When he’s not lending his handsome mug to big-budget blockbusters (Saving Private Ryan), playing bit parts in fluffy romcoms (27 Dresses) or playing himself on HBO’s Entourage (within the context of the series), you will find Edward Burns behind the camera. He has ten directorial features to his name, including the critically lauded The Brothers McMullen, which picked up the Grand Jury Prize at Sundance in 1995. Even the biggest film snob could celebrate Burns’ desire to strike a balance between having commercial success as an actor in studio films and working on smaller passion projects in the independent film world. Quite simply, one feeds the other, financially speaking, and it’s been that way for as long as he can remember.
His latest film, Newlyweds, tells the story of Buzzy (Burns) and Katy (Caitlin Fitzgerlad). The newly married couple’s seemingly conflict-free life is suddenly upended when Buzzy’s emotionally unstable, alcoholic half-sister Linda (Kerry Bishé) moves into their home uninvited with more than a little baggage. Linda’s antics threaten to disrupt their commitment to maintaining an “easy” marriage. Meanwhile, with Katy’s meddlesome sister (Marsha Dietlein Bennett) projecting her own marital problems, Buzzy and Katy’s cynical bliss is shattered and they find themselves struggling to withstand the dysfunction of the people around them. Following an enjoyable ensemble of characters through a variety of conversations about the ups and downs of married life, Newlyweds is an ultralight excursion into the urban neuroses of the Woody Allen canon.
Newlyweds is now available On Demand. It hits select theaters on January 31.
It says on Wikipedia that Newlyweds was specifically filmed to celebrate Tribeca Film Festival’s tenth year anniversary. Is this true?
No. [laughs] This was a separate project that happened to coincide nicely with the festival. I was interested in making another pseudo-documentary after Sidewalks of New York—Newlyweds is very much a companion piece to that film. Given that I make micro-budgeted stuff, working in the pseudo-doc genre lends itself to that low budget landscape, or the low budget lends itself to making pseudo-documentaries. From there, the idea of looking at a bunch of married couples and what might make for a successful marriage came about. I knew that it would be an ensemble piece and it would be set in New York. When I was writing the screenplay, I was screening Nice Guy Johnny at Tribeca and we were talking about the tenth year anniversary. They were hoping that I would have another film to screen at the following year’s festival and that’s when I decided to set Newlyweds in Tribeca, sort of as a love letter to the neighborhood. We just made it into the festival—they accepted us while we were still in the editing room—and we had to rush through post-production to get it done on time.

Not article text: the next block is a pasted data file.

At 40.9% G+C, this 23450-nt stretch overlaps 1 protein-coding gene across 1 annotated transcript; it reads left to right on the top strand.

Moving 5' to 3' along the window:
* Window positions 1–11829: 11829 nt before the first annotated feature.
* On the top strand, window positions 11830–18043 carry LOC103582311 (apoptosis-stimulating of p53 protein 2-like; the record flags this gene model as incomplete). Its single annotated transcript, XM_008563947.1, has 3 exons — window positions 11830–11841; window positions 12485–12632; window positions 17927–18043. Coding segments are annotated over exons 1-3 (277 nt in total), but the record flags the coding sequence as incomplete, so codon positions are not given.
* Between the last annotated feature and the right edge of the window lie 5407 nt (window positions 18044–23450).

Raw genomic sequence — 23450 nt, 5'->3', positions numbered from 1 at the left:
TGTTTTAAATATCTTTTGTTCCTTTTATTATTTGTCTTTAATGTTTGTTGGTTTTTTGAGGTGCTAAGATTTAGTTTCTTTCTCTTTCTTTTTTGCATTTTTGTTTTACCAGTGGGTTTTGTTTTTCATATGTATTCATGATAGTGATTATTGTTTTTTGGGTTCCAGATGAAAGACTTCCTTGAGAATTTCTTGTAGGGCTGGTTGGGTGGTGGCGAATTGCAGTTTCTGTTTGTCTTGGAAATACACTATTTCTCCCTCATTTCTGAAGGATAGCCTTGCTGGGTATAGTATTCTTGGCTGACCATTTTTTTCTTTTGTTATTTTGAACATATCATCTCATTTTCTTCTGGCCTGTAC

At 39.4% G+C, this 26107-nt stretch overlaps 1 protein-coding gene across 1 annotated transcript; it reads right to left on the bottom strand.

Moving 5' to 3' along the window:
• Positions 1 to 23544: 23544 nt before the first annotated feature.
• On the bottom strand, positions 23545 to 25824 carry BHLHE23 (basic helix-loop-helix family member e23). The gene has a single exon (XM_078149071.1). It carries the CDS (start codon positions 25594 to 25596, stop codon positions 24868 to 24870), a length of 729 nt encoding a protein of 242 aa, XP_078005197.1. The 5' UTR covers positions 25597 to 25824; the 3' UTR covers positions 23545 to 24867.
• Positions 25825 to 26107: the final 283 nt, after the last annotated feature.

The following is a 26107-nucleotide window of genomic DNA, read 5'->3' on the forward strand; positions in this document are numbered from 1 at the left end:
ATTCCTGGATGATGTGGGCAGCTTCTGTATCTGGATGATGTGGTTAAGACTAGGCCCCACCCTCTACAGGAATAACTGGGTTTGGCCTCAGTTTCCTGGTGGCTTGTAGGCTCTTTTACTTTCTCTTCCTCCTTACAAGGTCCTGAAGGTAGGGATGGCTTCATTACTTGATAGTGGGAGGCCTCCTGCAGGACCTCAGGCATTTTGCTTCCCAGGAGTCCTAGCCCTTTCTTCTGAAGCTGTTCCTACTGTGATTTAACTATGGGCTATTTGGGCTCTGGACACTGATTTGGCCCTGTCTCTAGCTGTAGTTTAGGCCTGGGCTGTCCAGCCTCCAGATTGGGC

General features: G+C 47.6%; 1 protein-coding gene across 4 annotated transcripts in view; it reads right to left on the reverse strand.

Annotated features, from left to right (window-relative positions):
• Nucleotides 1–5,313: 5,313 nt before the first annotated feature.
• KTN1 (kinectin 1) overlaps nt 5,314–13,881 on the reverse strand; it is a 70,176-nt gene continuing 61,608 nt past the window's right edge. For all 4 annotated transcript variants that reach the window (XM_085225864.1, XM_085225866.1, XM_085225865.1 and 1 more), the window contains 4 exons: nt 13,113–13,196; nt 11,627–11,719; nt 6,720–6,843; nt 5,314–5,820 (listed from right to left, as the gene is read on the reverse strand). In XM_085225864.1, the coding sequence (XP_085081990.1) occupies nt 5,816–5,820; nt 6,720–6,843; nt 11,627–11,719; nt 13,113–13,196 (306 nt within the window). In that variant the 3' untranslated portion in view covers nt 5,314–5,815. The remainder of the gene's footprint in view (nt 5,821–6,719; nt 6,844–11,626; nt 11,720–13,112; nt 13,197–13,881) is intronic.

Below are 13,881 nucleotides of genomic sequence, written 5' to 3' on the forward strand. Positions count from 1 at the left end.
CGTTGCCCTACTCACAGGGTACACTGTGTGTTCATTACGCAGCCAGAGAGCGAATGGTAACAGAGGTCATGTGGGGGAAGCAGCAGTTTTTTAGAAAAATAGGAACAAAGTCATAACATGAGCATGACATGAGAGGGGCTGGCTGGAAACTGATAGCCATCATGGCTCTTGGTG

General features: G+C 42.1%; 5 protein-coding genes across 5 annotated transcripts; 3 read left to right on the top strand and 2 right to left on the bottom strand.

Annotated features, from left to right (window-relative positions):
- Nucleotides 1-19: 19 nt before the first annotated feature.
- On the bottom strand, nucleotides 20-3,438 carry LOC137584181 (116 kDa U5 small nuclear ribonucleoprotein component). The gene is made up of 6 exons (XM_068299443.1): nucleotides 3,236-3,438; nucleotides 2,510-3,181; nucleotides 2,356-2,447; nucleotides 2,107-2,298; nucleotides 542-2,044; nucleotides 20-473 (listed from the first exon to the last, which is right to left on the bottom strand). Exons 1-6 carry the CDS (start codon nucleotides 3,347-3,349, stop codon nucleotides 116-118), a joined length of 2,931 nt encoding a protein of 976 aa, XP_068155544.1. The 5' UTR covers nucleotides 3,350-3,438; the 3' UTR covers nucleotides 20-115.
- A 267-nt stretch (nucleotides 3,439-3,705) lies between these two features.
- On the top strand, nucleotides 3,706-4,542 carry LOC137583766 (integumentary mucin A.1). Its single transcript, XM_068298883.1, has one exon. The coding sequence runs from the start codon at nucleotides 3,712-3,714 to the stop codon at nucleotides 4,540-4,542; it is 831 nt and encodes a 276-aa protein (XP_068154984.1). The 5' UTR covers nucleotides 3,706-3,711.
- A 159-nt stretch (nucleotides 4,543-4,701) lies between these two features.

I also read on Wikipedia—sorry—that the film was made for nine grand in two days, which seems implausible.
[laughs] Definitely not two days! It was filmed in twelve days. Nine grand is accurate in the sense that that’s how much we spent to get the film in the can. It was two thousand for insurance, two thousand for the actors and five thousand for food, transportation and miscellaneous costs. This is not including any of the equipment—I own all the equipment and I wasn’t about to charge for that obviously—and the crew worked for free, knowing that we owned the film collectively. That’s how you’re able to make a film for nine grand. That budget also didn’t include any of the post-production costs. At the end of the day, the movie probably cost close to 125,000 dollars.
What are some of the freedoms and limitations that come with working on a small indie feature such as this?
The freedom that’s afforded to you is complete creative control. You self-finance these films and you’re only collaborating with people that you choose to work with. It’s really exciting and liberating to work that way. There are also a lot of compromises you have to make. You’re not going to have a Steadicam or a crane, you won’t have access to all the locations you want to have, and you won’t be able to work with big movie stars. You have to ask the cast to do their own make-up and wear their own clothes. You’re going to have to do a lot of begging and pleading with people to shoot in their restaurant, store and apartment. But the great thing is that you don’t have to make other compromises that come with someone writing you a big check. The minute that someone finances your film—especially in the millions—they have a lot of say in who you’re allowed to work with. The thing they’re most interested in is the cast, so you don’t have control over that. They can change the title of your movie at any time. They can tell you to rewrite a certain scene or change the music on you at the last minute. They are involved in designing the poster and all that stuff. I choose to work on smaller budgets for the freedom.
Six of your films have screened at Tribeca so far and you’re very involved with the festival in general. Where do you think the festival is headed?
I got involved with the festival in its first year. I had just finished working with Robert DeNiro and Jane Rosenthal on 15 Minutes and I’ve lived in Tribeca for eleven years now. After 9/11, the festival was created as a way to try and get people to come back to Lower Manhattan. Since people weren’t coming downtown after that catastrophe, a lot of the shops and restaurants were obviously empty. This film is to remind people what’s great about the neighborhood. Since getting involved that first year, I’ve been everything from a juror to a spokesperson for the festival. Now, ten years later, they’re distributing my film. In terms of where the festival is going, with each passing year, it’s getting bigger in terms of attendees and getting more focused as to what it’s trying to accomplish. What I really like about Tribeca is that it’s slowly evolving and changing with the times to become what it needs to be.
As you mentioned, you live in Tribeca. You’re married with children. How much of your personal life informed Newlyweds?